Is there any special character that cannot be a part of the path in Windows or Unix that I can use it as a separator?


Wikipedia helpfully lists the reserved characters for different filesystems. Neither NTFS nor POSIX will accept the null or slash (/) characters in filenames. The slash character is obviously not a good separator, since it's common in POSIX paths, so maybe you could use null.

Of course null isn't suited to all situations (e.g. it isn't usually visible when printed), in which case you might have to use some sort of escaping scheme.

Java, which aims to work across different platforms, doesn't even try to find a common path separator. Instead each platform has its own character, accessible through an API.


what about the delimiter for PATH environment variable? ; for windows, and : for linux.

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    You win the prize called - "Being the only one who answered the question asked" – dgo May 1 '18 at 15:22

path separator are platform dependent :

For windows, it’s ‘\’ and for unix it’s ‘/’.

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    You're talking about directory separators, not path separators. Path separators are the characters (semicolons on Windows, colons on Unix) that separate individual elements of a value that represents multiple paths. – Alan Apr 29 '15 at 14:53

Technically, Unix does allow any character in a folder/filename, except / of course, which would be interpreted as as part of the path. Windows does only support printable characters and some special characters excluding \ / : * ? " < > |.

  • So, for Unix, there is no any way to join several paths in one string? – user269354 Feb 9 '10 at 9:42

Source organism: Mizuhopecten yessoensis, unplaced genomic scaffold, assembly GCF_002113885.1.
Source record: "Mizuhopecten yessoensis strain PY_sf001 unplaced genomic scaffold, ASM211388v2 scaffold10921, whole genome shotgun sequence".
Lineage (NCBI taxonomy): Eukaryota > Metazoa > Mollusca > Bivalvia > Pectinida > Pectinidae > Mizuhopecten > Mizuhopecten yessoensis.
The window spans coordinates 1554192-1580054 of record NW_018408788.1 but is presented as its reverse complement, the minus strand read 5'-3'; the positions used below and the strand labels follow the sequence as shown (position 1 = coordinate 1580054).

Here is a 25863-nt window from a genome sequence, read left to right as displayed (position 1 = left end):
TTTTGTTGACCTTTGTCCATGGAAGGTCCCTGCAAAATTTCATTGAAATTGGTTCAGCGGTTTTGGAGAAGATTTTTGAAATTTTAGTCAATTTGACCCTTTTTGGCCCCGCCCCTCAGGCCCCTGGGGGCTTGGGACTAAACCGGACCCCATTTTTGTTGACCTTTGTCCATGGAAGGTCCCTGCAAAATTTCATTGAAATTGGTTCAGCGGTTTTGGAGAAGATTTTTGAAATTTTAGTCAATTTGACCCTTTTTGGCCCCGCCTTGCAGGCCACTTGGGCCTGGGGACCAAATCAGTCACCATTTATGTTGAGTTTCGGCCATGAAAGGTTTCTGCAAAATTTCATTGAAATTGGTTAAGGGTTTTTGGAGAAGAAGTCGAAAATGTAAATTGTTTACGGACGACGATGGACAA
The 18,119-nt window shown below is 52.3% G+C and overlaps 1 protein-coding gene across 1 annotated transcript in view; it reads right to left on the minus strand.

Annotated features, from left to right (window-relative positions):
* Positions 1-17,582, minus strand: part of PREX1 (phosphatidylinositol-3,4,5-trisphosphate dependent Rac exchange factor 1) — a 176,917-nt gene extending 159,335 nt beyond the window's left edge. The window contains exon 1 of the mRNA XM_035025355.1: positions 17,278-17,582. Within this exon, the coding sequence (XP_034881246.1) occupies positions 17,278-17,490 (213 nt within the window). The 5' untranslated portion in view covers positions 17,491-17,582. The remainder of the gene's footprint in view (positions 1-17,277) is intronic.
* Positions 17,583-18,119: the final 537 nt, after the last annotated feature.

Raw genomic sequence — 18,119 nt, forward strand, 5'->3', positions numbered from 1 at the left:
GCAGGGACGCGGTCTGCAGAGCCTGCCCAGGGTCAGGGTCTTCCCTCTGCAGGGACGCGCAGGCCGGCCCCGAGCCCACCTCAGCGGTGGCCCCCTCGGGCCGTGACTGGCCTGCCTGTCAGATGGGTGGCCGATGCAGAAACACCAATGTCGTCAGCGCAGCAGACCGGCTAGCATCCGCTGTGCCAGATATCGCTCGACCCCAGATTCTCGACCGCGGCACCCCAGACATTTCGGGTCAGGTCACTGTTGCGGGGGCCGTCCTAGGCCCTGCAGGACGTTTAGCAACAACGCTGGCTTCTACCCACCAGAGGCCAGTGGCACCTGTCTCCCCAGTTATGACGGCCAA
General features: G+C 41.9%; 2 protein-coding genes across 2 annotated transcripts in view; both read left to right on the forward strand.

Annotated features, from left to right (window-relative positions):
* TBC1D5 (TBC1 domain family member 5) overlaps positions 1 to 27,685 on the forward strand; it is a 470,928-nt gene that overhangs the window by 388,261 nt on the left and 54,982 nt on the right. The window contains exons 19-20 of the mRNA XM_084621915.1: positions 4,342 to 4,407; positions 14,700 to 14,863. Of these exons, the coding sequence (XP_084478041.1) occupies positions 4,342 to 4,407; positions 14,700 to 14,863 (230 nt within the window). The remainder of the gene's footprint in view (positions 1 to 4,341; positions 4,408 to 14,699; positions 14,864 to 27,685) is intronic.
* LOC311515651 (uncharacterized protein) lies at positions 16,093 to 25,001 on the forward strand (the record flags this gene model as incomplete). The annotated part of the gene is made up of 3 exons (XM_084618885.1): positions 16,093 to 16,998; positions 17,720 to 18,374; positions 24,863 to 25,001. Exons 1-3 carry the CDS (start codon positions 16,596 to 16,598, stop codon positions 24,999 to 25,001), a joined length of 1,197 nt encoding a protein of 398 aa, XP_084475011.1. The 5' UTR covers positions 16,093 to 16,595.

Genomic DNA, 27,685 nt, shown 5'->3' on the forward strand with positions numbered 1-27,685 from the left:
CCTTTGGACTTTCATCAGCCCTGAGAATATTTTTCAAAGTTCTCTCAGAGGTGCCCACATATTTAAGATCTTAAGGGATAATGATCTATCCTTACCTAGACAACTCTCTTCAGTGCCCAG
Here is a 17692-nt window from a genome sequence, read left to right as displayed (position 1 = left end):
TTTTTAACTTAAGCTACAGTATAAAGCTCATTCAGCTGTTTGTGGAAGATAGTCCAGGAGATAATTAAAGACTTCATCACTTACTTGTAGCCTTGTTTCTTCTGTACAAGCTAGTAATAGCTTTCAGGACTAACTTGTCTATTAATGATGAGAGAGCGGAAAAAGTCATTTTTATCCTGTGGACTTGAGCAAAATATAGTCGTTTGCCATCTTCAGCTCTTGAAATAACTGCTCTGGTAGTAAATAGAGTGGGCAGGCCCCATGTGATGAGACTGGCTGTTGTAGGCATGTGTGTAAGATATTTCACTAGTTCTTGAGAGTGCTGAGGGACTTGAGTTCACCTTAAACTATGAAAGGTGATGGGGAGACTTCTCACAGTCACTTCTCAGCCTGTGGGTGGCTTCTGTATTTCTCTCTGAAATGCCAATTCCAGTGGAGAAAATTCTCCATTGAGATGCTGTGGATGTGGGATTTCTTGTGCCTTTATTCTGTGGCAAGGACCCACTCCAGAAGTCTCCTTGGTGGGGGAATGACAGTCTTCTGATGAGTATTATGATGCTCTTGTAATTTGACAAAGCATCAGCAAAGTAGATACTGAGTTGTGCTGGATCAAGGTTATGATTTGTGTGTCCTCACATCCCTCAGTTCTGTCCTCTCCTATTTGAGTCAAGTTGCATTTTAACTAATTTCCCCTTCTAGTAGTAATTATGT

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    @user269354 - Maybe you can use a home-made-separator like: /home/user/tiutalk/_____SEPARATOOOOORRR_____/var/www/_____SEPARATOOOOORRR_____/bin/dump/ – Thiago Belem Feb 9 '10 at 9:45
  • or string like "#p#p...#p#p", where # is number of characters in the path and p is the path – user269354 Feb 9 '10 at 9:48
  • @user269354: Would be a possibility, as TiuTalk suggested, just use a pattern which will not be part of the paths and which you can easily recognize and extract. If you can be sure that there'll never be numbers in those paths, then yes, use that one. – Bobby Feb 9 '10 at 10:12
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    @user269354, Unix uses : (colon) to seperate paths, but since Windows has : in root directory names like C://, it uses ; (semicolon) to seperate paths – smac89 Mar 30 '17 at 16:53

I would be careful with custom separators because they might break in the future, e.g. if someone uses unicode and your custom separator is part of another character.

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